Maggie arrives at her new teaching job, planning to board with a family she’s prepared to like. What she isn’t ready for is her landlady’s brother, Marshall, who seems to hate her on sight. She is captivated by Ellen’s six-year-old daughter Emma who is having identity problems facing the arrival of a new baby in the family. When Ellen goes into labor in the middle of a storm, Maggie must face her fears for Ellen’s sake. Along the way, she helps a family grow closer, but what about her hopes for the future? Can she get past the wall Marshall has set up? Does she really have a future here amongst the people she has grown to care for?
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~~Maggie Lawrence pushed a curling tendril of dark brown hair from her face. She looked around the empty train platform, considering her next move. The train was strangely on time, a possibility her greeter might not have considered. She picked up a suitcase in each hand and sat down on a bench facing the tracks. The day was warm and sunny with a slight breeze to keep things comfortable, a typical late August morning in a 1949 prairie town.
She had nearly dozed off in the sunshine when she heard a deep voice beside her.
She jumped up quickly, knocking one suitcase on its side as she did. “Yes.” It was then she looked up into a set of piercing blue eyes surrounded by a well-tanned face that was set, maybe not in disapproval, but certainly not in welcome.
Maggie had just barely arrived and already she was on the wrong foot. I wonder what I’ve done now? It was a question she often asked her older sister, Dora, who was usually quick to set her straight on her transgressions.
“Sorry I’m late. I had a stop to make at the hardware store first.” At least she knew where she ranked in priority. “Is this all?”
She nodded and he picked up the biggest case. She followed quickly with the smaller one.
“Mr. Thornhill...” she began.
“Matthews, actually,” he said. “I’m just standing in.”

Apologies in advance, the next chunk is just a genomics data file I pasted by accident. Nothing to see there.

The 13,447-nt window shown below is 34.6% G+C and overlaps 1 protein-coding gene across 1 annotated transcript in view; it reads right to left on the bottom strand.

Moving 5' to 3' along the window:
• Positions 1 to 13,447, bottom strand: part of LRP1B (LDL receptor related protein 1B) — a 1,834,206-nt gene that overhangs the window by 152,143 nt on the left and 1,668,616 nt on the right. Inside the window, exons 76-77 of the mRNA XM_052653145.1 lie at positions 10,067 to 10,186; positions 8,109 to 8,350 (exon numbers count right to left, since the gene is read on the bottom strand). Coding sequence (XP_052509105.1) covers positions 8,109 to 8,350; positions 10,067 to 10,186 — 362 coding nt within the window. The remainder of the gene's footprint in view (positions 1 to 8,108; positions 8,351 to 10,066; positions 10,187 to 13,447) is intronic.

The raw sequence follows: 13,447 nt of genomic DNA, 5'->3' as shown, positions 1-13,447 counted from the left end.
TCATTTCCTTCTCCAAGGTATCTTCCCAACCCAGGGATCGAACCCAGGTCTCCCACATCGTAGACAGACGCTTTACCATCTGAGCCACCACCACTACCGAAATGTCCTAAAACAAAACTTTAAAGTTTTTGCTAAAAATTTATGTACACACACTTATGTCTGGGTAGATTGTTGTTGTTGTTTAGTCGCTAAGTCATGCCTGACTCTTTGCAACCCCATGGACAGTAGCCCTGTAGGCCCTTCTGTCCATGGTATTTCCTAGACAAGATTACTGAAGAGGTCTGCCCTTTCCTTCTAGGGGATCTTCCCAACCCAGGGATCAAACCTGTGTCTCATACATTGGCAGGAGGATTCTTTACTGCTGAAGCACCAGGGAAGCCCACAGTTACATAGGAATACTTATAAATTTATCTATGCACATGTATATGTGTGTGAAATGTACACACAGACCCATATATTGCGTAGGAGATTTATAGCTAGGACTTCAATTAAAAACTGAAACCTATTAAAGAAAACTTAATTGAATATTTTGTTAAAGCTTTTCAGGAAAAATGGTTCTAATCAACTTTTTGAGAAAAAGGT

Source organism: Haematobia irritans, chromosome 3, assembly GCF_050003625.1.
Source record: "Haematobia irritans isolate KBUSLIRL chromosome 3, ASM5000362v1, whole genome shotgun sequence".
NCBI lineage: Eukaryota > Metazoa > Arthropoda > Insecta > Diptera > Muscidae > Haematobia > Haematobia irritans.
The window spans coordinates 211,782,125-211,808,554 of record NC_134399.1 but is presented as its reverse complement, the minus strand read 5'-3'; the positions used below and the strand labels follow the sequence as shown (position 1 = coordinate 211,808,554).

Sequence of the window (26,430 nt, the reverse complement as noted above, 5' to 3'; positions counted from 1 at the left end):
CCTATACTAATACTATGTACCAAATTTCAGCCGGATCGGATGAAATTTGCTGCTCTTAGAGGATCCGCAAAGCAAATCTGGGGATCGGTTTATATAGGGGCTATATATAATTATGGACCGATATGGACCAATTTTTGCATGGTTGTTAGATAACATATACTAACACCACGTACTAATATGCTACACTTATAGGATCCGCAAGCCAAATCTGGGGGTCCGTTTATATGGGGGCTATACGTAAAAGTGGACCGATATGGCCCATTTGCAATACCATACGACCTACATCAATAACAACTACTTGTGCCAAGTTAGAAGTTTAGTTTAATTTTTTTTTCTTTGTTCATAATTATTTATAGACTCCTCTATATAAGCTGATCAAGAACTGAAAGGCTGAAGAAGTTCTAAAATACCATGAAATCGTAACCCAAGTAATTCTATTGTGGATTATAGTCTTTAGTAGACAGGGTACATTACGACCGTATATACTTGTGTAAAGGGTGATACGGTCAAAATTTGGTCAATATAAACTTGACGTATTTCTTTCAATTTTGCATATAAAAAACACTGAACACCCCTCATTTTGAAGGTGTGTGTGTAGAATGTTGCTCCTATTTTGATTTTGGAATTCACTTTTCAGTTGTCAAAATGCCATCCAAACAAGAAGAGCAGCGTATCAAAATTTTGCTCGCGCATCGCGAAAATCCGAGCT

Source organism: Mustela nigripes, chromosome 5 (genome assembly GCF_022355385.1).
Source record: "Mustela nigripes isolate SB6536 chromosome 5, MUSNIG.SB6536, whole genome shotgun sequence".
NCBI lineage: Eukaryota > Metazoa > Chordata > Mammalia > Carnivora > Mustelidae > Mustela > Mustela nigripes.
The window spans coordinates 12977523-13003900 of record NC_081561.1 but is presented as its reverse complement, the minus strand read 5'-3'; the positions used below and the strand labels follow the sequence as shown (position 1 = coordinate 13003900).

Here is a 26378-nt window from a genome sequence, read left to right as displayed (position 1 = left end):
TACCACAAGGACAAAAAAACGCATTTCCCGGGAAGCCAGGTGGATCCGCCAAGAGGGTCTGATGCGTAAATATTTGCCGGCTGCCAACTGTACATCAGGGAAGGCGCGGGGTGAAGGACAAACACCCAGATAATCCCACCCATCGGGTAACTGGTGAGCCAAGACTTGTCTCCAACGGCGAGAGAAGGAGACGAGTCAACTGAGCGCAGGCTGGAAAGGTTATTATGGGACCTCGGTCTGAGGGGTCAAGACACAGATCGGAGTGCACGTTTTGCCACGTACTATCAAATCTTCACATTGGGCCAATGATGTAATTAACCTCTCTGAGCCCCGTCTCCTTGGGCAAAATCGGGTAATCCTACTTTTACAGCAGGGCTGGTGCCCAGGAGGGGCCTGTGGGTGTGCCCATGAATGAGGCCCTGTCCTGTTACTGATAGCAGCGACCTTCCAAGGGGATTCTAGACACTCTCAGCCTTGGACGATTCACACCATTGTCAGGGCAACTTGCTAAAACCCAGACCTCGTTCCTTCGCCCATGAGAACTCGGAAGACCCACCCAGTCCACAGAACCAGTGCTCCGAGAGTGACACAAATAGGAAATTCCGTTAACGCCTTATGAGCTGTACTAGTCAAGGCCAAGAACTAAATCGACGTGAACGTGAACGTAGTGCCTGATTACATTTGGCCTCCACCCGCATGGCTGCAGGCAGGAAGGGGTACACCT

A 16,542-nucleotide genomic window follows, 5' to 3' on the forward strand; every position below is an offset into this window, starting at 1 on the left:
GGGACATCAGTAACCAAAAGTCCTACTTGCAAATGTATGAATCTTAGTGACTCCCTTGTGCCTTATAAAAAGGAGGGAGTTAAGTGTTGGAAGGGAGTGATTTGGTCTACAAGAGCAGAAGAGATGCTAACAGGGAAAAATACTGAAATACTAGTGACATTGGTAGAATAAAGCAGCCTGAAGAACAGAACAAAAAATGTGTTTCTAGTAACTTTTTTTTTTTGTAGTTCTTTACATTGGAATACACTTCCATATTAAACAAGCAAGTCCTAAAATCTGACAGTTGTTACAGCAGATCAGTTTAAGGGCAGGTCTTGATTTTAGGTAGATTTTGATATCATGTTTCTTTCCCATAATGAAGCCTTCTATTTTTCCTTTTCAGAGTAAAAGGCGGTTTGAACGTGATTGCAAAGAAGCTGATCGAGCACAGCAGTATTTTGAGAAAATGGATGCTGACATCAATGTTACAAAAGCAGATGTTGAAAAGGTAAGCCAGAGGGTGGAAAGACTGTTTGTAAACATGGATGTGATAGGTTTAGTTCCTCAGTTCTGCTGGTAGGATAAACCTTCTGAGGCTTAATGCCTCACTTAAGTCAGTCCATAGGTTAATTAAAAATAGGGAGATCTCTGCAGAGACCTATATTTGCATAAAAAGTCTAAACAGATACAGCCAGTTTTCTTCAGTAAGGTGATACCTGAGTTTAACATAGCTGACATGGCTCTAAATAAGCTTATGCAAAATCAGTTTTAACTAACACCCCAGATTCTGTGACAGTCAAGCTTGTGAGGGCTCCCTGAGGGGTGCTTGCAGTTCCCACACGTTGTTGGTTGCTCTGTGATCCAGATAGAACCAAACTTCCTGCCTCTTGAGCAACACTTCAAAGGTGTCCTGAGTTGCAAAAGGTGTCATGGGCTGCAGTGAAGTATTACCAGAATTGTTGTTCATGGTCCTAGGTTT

She waited for an explanation that never came. Oh, well. She gave a shrug. At least once she got there she wouldn’t have to cope with him. She hoped the Thornhills were more communicative.
In the parking area stood a green wagon hitched to a pair of huge black horses. A dark blue sedan sat a few yards farther. I certainly hope he belongs to the car.
He stared at her with an expression of slight contempt. Was her fear of horses that obvious? Maggie felt great relief as he led her to the car and pushed her cases into the back seat. Then, seemingly as an afterthought, he opened the passenger door for her.
After one or two comments about the weather, which he answered monosyllabically, she gave up and spent the rest of the ten-mile ride looking at the passing countryside. They turned left on the highway and slowed on the gravel road. She managed a covert sideways glance at her driver, who was concentrating on keeping the car straight on fresh gravel.
Good-looking, definitely. Even features, a strong, straight nose, sun wrinkles around those striking blue eyes, and a mouth that could have been described as generous, even though its firm set was not. She wondered what had caused those unforgiving lines in such a young man. He couldn’t have been long out of his twenties, perhaps not much older than her own twenty-five years. Perhaps he’d been in the war. That would account for the care lines.
The road was narrow and sided by grassy ditches that now held water. There must have been a heavy rain recently. The ditches were broken up on both sides by lanes leading into farmyards, each fronted by a mailbox on a post. She felt a sudden tingle and glanced to the side just in time to see her driver’s glance slide away.
So, Mr. Matthews might disapprove, but he was interested enough in his passenger to give her the once-over when he thought she wasn’t looking.
They turned a corner and he slowed at the next mailbox. The lane was blocked by a barbed-wire fence with a gate, and he jumped out to open it. He moved smoothly, a man whose muscles did his bidding effortlessly. At the end of the lane, they rounded a corner and came to a stop in front of a two-story, white farmhouse. To the right was a grey, unpainted barn. Dotted around the yard were a garage, a couple of granaries, a clothesline filled with white sheets, and a large woodpile. A red tractor, hitched to a set of harrows, stood beside the garage.
This was going to be Maggie’s home for the next year.